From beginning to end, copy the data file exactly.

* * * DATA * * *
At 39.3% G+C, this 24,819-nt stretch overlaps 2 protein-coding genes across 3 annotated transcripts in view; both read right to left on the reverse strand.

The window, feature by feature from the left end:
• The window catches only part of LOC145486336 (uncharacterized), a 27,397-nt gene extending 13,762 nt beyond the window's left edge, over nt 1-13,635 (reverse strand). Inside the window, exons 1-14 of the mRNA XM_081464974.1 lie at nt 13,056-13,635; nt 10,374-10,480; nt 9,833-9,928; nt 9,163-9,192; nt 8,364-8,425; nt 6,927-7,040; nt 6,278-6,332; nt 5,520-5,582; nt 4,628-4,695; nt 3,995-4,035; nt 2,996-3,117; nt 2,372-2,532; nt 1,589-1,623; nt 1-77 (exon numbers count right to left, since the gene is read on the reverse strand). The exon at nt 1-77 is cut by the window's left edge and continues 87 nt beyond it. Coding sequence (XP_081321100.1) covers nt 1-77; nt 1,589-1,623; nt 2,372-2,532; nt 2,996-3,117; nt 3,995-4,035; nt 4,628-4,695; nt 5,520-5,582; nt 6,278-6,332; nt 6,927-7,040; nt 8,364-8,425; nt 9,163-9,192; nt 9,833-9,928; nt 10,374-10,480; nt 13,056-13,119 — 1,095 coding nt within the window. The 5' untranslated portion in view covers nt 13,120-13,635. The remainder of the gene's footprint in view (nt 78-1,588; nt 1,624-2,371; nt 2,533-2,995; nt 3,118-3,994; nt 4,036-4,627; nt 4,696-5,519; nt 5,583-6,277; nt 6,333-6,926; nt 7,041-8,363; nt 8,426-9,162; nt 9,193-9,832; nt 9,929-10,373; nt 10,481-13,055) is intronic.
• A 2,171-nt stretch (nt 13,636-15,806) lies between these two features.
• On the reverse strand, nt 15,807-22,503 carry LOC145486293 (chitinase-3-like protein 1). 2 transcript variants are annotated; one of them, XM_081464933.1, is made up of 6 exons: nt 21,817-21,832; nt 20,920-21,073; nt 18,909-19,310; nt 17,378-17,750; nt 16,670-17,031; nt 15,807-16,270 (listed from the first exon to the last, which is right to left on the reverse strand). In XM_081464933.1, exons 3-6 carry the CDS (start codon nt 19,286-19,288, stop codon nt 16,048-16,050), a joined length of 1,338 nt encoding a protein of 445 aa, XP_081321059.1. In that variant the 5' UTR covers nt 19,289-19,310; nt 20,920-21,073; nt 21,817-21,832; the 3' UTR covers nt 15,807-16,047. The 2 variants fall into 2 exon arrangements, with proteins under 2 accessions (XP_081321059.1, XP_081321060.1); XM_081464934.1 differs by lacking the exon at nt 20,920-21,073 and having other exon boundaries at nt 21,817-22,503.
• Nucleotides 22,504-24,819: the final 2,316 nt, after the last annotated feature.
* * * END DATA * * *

At 39.3% G+C, this 24,819-nt stretch overlaps 2 protein-coding genes across 3 annotated transcripts in view; both read right to left on the reverse strand.

The window, feature by feature from the left end:
• The window catches only part of LOC145486336 (uncharacterized), a 27,397-nt gene extending 13,762 nt beyond the window's left edge, over nt 1-13,635 (reverse strand). Inside the window, exons 1-14 of the mRNA XM_081464974.1 lie at nt 13,056-13,635; nt 10,374-10,480; nt 9,833-9,928; nt 9,163-9,192; nt 8,364-8,425; nt 6,927-7,040; nt 6,278-6,332; nt 5,520-5,582; nt 4,628-4,695; nt 3,995-4,035; nt 2,996-3,117; nt 2,372-2,532; nt 1,589-1,623; nt 1-77 (exon numbers count right to left, since the gene is read on the reverse strand). The exon at nt 1-77 is cut by the window's left edge and continues 87 nt beyond it. Coding sequence (XP_081321100.1) covers nt 1-77; nt 1,589-1,623; nt 2,372-2,532; nt 2,996-3,117; nt 3,995-4,035; nt 4,628-4,695; nt 5,520-5,582; nt 6,278-6,332; nt 6,927-7,040; nt 8,364-8,425; nt 9,163-9,192; nt 9,833-9,928; nt 10,374-10,480; nt 13,056-13,119 — 1,095 coding nt within the window. The 5' untranslated portion in view covers nt 13,120-13,635. The remainder of the gene's footprint in view (nt 78-1,588; nt 1,624-2,371; nt 2,533-2,995; nt 3,118-3,994; nt 4,036-4,627; nt 4,696-5,519; nt 5,583-6,277; nt 6,333-6,926; nt 7,041-8,363; nt 8,426-9,162; nt 9,193-9,832; nt 9,929-10,373; nt 10,481-13,055) is intronic.
• A 2,171-nt stretch (nt 13,636-15,806) lies between these two features.
• On the reverse strand, nt 15,807-22,503 carry LOC145486293 (chitinase-3-like protein 1). 2 transcript variants are annotated; one of them, XM_081464933.1, is made up of 6 exons: nt 21,817-21,832; nt 20,920-21,073; nt 18,909-19,310; nt 17,378-17,750; nt 16,670-17,031; nt 15,807-16,270 (listed from the first exon to the last, which is right to left on the reverse strand). In XM_081464933.1, exons 3-6 carry the CDS (start codon nt 19,286-19,288, stop codon nt 16,048-16,050), a joined length of 1,338 nt encoding a protein of 445 aa, XP_081321059.1. In that variant the 5' UTR covers nt 19,289-19,310; nt 20,920-21,073; nt 21,817-21,832; the 3' UTR covers nt 15,807-16,047. The 2 variants fall into 2 exon arrangements, with proteins under 2 accessions (XP_081321059.1, XP_081321060.1); XM_081464934.1 differs by lacking the exon at nt 20,920-21,073 and having other exon boundaries at nt 21,817-22,503.
• Nucleotides 22,504-24,819: the final 2,316 nt, after the last annotated feature.